Four grief-stricken mothers whose sons were stabbed to death have met Minister Kit Malthouse as they unite against knife crime.
The mums are leading the Hard Calls Save Lives ad campaign, which urges people to contact Crimestoppers if they suspect someone of carrying a blade.
They want action as England and Wales face one of the worst years for teenage knife killings, with 32 victims in 2021 so far.
The latest was Rhamero West, 16, who was murdered in Old Trafford, Manchester, last week.
Becky Beston, whose son Archie, 19, was killed in Kingston, South West London, last year, called for stiffer penalties for those caught with knives.
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She said: “It should be an automatic five years in jail and life if you take a life.
“The authorities have lost control of the streets and there’s no deterrent.”
Lillian Serunkuma, whose son Quamari, 15, was stabbed to death outside his school in Willesden, North West London, in 2017, appealed for more preventative measures.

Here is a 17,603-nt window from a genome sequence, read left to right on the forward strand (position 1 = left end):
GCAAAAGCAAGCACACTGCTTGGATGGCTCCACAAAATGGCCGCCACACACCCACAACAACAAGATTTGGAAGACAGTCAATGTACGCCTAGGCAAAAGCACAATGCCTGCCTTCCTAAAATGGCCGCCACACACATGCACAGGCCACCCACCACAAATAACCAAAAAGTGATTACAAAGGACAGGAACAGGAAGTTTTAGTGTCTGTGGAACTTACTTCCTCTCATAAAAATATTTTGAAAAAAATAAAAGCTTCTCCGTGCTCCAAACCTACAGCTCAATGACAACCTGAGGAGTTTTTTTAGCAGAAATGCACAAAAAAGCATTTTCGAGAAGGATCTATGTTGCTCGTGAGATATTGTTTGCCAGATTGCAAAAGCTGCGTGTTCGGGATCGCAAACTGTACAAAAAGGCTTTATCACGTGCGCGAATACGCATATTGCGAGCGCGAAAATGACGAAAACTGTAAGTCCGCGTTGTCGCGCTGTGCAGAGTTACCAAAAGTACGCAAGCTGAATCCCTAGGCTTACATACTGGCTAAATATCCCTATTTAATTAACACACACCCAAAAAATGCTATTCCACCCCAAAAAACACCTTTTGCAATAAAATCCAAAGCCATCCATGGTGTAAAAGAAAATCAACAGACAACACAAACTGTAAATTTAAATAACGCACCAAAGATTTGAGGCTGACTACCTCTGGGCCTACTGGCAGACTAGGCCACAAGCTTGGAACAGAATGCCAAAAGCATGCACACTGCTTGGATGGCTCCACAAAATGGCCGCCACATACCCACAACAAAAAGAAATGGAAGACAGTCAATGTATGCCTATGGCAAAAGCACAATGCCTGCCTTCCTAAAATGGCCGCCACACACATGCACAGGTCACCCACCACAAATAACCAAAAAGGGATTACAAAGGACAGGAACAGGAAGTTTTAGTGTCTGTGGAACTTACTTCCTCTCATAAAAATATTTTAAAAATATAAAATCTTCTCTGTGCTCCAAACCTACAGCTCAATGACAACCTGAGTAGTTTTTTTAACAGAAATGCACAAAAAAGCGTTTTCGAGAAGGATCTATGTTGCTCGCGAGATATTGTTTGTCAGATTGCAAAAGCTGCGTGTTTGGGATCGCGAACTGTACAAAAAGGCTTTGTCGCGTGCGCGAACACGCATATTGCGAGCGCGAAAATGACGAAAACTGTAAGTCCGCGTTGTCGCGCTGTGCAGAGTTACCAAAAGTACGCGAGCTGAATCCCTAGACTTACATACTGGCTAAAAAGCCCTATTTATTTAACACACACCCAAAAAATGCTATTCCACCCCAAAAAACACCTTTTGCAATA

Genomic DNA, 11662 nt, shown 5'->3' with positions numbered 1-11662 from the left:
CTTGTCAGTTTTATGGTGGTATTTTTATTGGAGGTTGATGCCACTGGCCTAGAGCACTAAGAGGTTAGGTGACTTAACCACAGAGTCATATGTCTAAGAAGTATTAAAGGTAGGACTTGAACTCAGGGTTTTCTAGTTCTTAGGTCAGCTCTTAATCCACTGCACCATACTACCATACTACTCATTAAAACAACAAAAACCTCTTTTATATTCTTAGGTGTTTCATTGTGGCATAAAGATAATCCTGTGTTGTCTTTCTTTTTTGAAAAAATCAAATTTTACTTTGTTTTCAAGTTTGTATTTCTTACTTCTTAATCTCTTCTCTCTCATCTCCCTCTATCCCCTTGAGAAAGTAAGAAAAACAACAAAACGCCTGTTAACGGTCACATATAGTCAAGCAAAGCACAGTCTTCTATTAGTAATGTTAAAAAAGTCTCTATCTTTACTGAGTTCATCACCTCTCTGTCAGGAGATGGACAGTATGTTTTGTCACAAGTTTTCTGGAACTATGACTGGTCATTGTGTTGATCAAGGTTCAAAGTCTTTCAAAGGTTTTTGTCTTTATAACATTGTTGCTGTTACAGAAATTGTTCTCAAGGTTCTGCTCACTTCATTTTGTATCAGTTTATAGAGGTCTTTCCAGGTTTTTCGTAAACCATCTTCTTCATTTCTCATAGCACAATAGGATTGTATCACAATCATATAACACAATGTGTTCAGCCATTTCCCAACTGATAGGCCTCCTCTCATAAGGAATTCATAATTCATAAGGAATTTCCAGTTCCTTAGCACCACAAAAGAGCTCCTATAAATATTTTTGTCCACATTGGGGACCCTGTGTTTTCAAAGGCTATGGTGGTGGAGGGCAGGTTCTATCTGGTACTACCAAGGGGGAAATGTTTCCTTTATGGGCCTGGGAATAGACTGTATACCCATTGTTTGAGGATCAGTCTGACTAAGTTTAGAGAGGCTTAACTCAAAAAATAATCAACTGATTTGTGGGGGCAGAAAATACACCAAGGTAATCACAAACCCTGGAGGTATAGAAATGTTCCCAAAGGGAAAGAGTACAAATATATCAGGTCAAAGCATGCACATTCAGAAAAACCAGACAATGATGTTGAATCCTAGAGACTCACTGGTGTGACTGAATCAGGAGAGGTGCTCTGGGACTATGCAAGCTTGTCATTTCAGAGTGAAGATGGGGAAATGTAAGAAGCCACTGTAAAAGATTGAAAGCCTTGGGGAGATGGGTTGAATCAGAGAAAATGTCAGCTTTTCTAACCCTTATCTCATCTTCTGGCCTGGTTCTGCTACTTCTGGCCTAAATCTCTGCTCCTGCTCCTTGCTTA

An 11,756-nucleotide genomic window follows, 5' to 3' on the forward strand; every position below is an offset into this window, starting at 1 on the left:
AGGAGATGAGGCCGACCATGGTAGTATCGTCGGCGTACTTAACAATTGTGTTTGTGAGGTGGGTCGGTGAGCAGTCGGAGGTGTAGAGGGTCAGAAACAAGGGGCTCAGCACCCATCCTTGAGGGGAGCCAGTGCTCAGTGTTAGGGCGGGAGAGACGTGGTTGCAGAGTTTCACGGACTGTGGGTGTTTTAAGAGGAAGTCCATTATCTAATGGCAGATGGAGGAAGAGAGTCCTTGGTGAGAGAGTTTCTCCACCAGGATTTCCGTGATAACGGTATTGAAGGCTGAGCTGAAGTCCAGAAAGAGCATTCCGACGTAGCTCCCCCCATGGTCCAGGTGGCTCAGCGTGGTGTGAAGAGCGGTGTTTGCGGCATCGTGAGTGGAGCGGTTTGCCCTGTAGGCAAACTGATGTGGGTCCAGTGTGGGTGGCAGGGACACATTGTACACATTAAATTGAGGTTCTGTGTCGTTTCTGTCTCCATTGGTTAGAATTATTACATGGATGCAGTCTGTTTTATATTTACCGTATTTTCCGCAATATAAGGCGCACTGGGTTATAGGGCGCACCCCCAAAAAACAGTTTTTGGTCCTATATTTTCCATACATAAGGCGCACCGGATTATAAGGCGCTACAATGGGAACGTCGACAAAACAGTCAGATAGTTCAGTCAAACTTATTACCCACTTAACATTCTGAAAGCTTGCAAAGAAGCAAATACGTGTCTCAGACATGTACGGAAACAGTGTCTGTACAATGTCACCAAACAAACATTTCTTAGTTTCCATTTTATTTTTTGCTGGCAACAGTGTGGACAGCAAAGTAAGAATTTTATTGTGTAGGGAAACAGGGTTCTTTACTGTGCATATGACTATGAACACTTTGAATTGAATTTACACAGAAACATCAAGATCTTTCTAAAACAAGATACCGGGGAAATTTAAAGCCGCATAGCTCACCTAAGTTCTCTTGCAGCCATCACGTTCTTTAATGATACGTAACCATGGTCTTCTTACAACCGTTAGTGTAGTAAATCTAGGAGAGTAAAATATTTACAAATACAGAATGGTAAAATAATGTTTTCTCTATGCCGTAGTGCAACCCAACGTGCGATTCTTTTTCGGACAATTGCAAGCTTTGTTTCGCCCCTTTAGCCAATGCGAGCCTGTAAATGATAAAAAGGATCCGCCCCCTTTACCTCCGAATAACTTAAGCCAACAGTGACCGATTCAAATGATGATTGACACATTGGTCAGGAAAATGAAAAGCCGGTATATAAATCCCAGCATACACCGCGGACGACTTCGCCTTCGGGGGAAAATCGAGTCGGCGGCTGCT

She said: “We need to be proactive and not reactive by getting into schools and working with first-time offenders.”
Yvonne Lawson, who lost son Godwin, 17, when he was killed in Stamford Hill, North East London, in 2010, said the community has a major role to play in keeping young people safe.
She added: “Don’t think knife crime has nothing to do with you, it’s our problem.”
Jean Foster, 67, whose grown-up son Christopher, 34, was stabbed to death outside a pub in Borough, South East London, in 2013, said the initiative aims to deter people from carrying knives and for them to realise the consequences.
Steve Reigate Daily Express)
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She added: “There’s no justice for the victims in the system.”
The mothers were joined by Met Commander Alex Murray at the Home Office meeting with the Crime Minister.
He said: “If you don’t want to listen to the police, then listen to these mums.”
The worst year for teen knife murders was 2008, with 48.
It fell to 24 in 2013 only to rise, with 39 in 2017, 37 in 2018 and 35 in 2019 – the last year not affected by a fall in violent crime due to lockdowns.
- Call Crimestoppers on 0800 555 111.